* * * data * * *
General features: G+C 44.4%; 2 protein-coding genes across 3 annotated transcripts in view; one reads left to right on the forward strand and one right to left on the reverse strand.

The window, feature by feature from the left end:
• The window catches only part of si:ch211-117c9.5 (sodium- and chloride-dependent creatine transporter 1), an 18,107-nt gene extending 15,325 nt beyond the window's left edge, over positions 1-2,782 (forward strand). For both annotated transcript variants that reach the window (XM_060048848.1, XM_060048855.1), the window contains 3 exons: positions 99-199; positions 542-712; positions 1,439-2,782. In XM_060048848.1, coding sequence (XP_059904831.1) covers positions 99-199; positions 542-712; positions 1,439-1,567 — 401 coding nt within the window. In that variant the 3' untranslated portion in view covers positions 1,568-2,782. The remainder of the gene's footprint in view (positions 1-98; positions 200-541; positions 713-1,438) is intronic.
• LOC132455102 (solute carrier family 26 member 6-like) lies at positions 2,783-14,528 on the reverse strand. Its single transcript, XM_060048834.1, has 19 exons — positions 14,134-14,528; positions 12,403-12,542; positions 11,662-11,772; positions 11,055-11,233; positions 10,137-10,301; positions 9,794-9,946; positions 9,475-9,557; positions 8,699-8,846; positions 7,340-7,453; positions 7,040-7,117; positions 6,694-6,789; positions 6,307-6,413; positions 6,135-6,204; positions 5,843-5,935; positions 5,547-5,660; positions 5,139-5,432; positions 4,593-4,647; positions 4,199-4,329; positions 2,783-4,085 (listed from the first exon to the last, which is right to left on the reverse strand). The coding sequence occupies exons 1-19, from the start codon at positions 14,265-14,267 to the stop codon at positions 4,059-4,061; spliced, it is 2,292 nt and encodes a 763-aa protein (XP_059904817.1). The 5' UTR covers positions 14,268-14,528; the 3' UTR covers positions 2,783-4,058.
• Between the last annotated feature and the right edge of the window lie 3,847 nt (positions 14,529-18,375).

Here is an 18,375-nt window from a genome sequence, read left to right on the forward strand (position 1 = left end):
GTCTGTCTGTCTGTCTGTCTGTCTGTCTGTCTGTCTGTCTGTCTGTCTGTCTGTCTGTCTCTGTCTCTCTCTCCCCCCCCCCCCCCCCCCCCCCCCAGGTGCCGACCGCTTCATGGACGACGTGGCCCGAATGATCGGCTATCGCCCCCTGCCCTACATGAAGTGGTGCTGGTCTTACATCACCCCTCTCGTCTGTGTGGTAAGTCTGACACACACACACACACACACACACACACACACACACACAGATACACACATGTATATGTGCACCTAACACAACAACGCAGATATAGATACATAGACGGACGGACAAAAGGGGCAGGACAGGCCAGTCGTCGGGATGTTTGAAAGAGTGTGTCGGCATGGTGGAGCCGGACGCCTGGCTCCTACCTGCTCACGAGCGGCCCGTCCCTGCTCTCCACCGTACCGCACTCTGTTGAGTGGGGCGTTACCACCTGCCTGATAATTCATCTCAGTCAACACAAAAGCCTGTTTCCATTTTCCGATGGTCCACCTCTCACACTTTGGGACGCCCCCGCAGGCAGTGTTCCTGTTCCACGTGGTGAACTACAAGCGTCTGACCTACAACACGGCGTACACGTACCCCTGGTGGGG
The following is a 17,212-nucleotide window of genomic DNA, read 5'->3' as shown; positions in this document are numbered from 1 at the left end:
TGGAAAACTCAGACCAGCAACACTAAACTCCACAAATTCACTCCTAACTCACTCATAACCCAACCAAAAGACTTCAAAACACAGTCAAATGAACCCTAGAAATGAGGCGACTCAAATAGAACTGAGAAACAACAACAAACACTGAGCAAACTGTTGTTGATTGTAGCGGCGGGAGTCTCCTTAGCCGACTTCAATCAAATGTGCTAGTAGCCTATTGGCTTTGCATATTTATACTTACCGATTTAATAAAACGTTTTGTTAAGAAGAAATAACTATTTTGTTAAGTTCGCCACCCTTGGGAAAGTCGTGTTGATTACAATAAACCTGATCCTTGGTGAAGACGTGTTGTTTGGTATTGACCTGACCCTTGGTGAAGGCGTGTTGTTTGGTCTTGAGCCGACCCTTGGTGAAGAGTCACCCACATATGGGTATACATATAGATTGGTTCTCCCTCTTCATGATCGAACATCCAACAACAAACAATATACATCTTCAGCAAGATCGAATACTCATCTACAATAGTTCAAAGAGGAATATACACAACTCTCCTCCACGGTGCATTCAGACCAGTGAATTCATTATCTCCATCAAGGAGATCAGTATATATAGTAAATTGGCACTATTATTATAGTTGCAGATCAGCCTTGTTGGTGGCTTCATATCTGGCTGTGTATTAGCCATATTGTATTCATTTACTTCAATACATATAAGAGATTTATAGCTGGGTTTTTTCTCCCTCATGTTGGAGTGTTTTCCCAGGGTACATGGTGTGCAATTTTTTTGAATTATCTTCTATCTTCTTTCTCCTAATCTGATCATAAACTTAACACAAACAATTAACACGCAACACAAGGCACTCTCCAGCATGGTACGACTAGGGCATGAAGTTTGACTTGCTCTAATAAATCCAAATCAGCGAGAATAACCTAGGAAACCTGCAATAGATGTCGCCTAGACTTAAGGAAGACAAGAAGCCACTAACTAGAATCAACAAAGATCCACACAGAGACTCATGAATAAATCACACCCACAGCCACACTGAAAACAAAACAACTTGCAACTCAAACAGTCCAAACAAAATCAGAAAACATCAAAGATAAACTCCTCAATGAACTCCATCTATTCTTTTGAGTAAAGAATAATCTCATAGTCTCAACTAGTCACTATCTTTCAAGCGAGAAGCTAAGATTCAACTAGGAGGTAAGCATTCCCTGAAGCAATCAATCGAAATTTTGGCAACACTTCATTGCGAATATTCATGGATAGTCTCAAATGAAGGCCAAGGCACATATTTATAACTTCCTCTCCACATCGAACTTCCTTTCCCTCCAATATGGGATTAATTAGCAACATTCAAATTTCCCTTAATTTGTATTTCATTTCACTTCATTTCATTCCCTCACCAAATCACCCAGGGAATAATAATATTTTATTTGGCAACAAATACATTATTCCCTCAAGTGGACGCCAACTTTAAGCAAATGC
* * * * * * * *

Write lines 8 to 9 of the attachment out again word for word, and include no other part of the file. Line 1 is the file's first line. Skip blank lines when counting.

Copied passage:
The following is a 17,212-nucleotide window of genomic DNA, read 5'->3' as shown; positions in this document are numbered from 1 at the left end:
TGGAAAACTCAGACCAGCAACACTAAACTCCACAAATTCACTCCTAACTCACTCATAACCCAACCAAAAGACTTCAAAACACAGTCAAATGAACCCTAGAAATGAGGCGACTCAAATAGAACTGAGAAACAACAACAAACACTGAGCAAACTGTTGTTGATTGTAGCGGCGGGAGTCTCCTTAGCCGACTTCAATCAAATGTGCTAGTAGCCTATTGGCTTTGCATATTTATACTTACCGATTTAATAAAACGTTTTGTTAAGAAGAAATAACTATTTTGTTAAGTTCGCCACCCTTGGGAAAGTCGTGTTGATTACAATAAACCTGATCCTTGGTGAAGACGTGTTGTTTGGTATTGACCTGACCCTTGGTGAAGGCGTGTTGTTTGGTCTTGAGCCGACCCTTGGTGAAGAGTCACCCACATATGGGTATACATATAGATTGGTTCTCCCTCTTCATGATCGAACATCCAACAACAAACAATATACATCTTCAGCAAGATCGAATACTCATCTACAATAGTTCAAAGAGGAATATACACAACTCTCCTCCACGGTGCATTCAGACCAGTGAATTCATTATCTCCATCAAGGAGATCAGTATATATAGTAAATTGGCACTATTATTATAGTTGCAGATCAGCCTTGTTGGTGGCTTCATATCTGGCTGTGTATTAGCCATATTGTATTCATTTACTTCAATACATATAAGAGATTTATAGCTGGGTTTTTTCTCCCTCATGTTGGAGTGTTTTCCCAGGGTACATGGTGTGCAATTTTTTTGAATTATCTTCTATCTTCTTTCTCCTAATCTGATCATAAACTTAACACAAACAATTAACACGCAACACAAGGCACTCTCCAGCATGGTACGACTAGGGCATGAAGTTTGACTTGCTCTAATAAATCCAAATCAGCGAGAATAACCTAGGAAACCTGCAATAGATGTCGCCTAGACTTAAGGAAGACAAGAAGCCACTAACTAGAATCAACAAAGATCCACACAGAGACTCATGAATAAATCACACCCACAGCCACACTGAAAACAAAACAACTTGCAACTCAAACAGTCCAAACAAAATCAGAAAACATCAAAGATAAACTCCTCAATGAACTCCATCTATTCTTTTGAGTAAAGAATAATCTCATAGTCTCAACTAGTCACTATCTTTCAAGCGAGAAGCTAAGATTCAACTAGGAGGTAAGCATTCCCTGAAGCAATCAATCGAAATTTTGGCAACACTTCATTGCGAATATTCATGGATAGTCTCAAATGAAGGCCAAGGCACATATTTATAACTTCCTCTCCACATCGAACTTCCTTTCCCTCCAATATGGGATTAATTAGCAACATTCAAATTTCCCTTAATTTGTATTTCATTTCACTTCATTTCATTCCCTCACCAAATCACCCAGGGAATAATAATATTTTATTTGGCAACAAATACATTATTCCCTCAAGTGGACGCCAACTTTAAGCAAATGC